Your photos on Facebook attract attention and inspire your friends to comment because they come with a built-in context: you. They show up in the same feed with your status updates, your tweets, your links, your comments on other people’s stuff, your Mafia Wars hits. In other words, your photos are only a part of you’re sharing about your life. The images gain value, rather than losing it, by being part of the big social-media mix. Photos on Flickr, by contrast, inhabit a social vacuum. There’s very little context on a Flickr page; a picture posted there might as well have been taken by anyone.
So the genius of Facebook, I’m belatedly realizing, is in the racket—the same confusion of seemingly disconnected chatter that used to be exactly what bothered me about the site. If you’re browsing your Facebook news feed and you see a photo your friend posted right alongside another friend’s music recommendation and yet another friend’s account of last night’s office party, you’re probably in “networking mode” already. That mean’s you’re much more likely to stop and comment on the photo than if you’re dutifully clicking through someone’s vacation photos on Flickr. Also, to give credit where it’s due, Facebook makes it very easy to leave comments, and to comment on comments, and to let everyone know you commented, and around and around.
Facebook has a few other new things in its favor, too. After the most recent redesign, which got rid of much of site’s old clutter, it seems much more functional and attractive. I like the way the Wall makes updates front-and-center, Twitter style, highlighting what was always Facebook’s most interesting feature. The pandemic of annoying viral vampire-and-zombie apps seems to have ebbed. On top of all that, the service’s population of 300 million now seems to include everyone I’ve ever known since elementary school. So it’s truly the best places to keep track of all the friends and relatives I rarely get to see in person. (I have an uncle in Connecticut whom I haven’t seen since I returned to Boston from California two years ago, but we’ve communicated several times on Facebook.)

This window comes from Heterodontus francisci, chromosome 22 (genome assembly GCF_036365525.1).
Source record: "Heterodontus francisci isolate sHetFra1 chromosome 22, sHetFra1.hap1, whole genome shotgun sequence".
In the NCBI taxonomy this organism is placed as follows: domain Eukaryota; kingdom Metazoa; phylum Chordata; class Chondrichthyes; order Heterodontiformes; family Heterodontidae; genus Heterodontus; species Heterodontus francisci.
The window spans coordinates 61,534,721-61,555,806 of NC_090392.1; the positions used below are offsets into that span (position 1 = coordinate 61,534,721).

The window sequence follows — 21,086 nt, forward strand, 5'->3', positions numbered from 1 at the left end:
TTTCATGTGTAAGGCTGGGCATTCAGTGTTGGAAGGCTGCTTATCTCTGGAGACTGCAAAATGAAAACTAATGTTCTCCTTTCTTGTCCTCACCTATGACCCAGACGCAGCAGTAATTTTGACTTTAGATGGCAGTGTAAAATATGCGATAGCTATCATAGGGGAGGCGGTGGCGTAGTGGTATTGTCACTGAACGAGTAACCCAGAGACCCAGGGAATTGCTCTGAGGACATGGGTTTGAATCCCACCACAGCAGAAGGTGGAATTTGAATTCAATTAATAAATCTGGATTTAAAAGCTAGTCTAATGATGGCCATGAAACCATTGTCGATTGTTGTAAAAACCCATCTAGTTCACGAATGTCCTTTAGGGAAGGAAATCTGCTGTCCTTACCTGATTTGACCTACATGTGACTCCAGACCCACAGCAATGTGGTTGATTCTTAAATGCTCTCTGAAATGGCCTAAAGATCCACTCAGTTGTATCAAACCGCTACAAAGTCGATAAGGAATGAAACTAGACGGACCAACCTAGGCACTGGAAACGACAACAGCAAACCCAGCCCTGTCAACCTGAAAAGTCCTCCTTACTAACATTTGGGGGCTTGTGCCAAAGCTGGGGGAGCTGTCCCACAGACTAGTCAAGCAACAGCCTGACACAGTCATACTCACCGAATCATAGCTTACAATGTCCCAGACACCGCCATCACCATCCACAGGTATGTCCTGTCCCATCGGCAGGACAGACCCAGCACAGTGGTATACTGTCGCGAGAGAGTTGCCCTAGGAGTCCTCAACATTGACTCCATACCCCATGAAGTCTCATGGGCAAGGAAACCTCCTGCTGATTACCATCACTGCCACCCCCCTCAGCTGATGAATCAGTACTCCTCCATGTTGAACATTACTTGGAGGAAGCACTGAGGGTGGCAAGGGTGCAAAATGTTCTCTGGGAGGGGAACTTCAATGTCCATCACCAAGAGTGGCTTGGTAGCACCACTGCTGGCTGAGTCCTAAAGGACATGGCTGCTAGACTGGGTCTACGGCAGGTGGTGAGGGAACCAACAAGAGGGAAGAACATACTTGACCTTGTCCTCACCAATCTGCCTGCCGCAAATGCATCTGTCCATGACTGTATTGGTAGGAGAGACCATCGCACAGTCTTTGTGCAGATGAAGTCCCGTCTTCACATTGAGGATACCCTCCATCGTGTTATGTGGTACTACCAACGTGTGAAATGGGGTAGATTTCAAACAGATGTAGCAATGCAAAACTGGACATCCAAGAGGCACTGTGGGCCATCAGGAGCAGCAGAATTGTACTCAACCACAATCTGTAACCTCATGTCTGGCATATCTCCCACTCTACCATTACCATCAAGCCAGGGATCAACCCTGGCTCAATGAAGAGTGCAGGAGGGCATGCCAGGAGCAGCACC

So I’m getting over my Facebook aversion. But I still feel a bit lost there. I have a feeling that I could be using my time there much more effectively—but I’m not sure how. What I’d really love is to see a few examples of people who are using their Facebook presence in creative, constructive ways.
So, I want to close with an invitation: send me links to your favorite friends on Facebook, the ones who always seem to be doing cool stuff or sending you cool links, and I’ll feature them (assuming their profiles are public) in a future column on the stars of Facebook. For personal and professional reasons, I’d be most interested in people in the Web, software, or digital media worlds, and those who are based in Xconomy’s home regions—New England, Southern California, and the Pacific Northwest. But everyone is fair game. Please post your suggestions in the comment section below or write to me at firstname.lastname@example.org.